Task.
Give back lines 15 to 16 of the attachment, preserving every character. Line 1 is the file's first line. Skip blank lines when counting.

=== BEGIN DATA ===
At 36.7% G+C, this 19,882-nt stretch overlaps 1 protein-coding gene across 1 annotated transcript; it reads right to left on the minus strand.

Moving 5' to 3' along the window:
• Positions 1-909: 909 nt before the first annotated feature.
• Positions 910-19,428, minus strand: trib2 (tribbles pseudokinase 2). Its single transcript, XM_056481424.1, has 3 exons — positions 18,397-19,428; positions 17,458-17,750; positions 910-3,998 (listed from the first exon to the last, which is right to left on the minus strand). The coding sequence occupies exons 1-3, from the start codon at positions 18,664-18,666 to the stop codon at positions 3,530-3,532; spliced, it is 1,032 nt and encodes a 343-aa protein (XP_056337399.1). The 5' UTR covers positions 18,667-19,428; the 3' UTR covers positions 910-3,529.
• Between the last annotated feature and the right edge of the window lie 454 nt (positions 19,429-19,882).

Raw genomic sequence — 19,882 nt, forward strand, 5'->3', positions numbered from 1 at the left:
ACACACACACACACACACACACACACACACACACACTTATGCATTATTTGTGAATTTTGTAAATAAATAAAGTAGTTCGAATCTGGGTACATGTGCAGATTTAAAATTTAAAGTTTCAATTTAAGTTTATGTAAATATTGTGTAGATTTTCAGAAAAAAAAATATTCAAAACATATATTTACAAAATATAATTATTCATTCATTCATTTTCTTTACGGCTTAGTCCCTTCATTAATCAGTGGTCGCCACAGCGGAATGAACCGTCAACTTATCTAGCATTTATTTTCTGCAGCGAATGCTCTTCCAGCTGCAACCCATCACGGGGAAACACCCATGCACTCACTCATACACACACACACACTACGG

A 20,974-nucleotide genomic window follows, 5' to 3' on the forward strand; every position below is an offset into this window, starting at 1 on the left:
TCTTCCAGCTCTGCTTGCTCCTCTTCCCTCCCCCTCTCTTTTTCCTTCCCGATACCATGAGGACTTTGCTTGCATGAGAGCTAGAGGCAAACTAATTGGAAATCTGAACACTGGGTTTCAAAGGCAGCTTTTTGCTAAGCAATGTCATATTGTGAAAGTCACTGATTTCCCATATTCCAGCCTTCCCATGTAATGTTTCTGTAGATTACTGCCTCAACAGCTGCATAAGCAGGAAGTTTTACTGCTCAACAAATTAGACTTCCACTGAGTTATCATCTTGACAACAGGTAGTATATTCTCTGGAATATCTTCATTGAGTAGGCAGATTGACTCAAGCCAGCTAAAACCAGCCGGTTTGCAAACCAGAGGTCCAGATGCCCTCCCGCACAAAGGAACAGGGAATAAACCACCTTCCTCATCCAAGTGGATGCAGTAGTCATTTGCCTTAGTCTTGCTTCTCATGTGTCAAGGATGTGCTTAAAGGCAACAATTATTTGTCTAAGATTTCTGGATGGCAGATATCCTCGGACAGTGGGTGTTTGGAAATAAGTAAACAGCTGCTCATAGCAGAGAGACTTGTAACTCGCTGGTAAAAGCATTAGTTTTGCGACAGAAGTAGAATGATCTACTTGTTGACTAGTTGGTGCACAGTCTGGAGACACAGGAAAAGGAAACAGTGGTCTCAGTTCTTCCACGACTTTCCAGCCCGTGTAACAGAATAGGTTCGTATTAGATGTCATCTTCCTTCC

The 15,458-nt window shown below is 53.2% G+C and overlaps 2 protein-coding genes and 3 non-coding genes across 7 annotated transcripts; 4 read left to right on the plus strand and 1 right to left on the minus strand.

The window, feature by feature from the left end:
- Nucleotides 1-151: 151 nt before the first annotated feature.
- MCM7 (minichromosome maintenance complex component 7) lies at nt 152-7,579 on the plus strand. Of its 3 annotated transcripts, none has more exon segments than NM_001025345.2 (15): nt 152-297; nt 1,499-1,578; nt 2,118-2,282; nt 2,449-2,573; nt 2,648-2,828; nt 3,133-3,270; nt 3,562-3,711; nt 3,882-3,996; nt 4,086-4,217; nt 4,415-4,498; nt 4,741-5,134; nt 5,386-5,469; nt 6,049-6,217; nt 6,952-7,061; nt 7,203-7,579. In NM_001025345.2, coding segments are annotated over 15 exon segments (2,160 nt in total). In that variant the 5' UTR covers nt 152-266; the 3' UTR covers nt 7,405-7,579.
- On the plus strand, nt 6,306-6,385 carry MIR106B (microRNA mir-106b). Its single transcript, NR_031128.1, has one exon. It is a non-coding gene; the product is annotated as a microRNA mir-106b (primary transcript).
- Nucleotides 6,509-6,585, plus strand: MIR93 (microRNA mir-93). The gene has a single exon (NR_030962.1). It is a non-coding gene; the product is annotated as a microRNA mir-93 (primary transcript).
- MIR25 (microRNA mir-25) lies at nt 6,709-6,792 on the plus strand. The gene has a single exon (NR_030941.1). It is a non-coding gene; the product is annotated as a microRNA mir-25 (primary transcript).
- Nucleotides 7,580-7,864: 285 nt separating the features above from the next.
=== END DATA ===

- Nucleotides 6,509-6,585, plus strand: MIR93 (microRNA mir-93). The gene has a single exon (NR_030962.1). It is a non-coding gene; the product is annotated as a microRNA mir-93 (primary transcript).
- MIR25 (microRNA mir-25) lies at nt 6,709-6,792 on the plus strand. The gene has a single exon (NR_030941.1). It is a non-coding gene; the product is annotated as a microRNA mir-25 (primary transcript).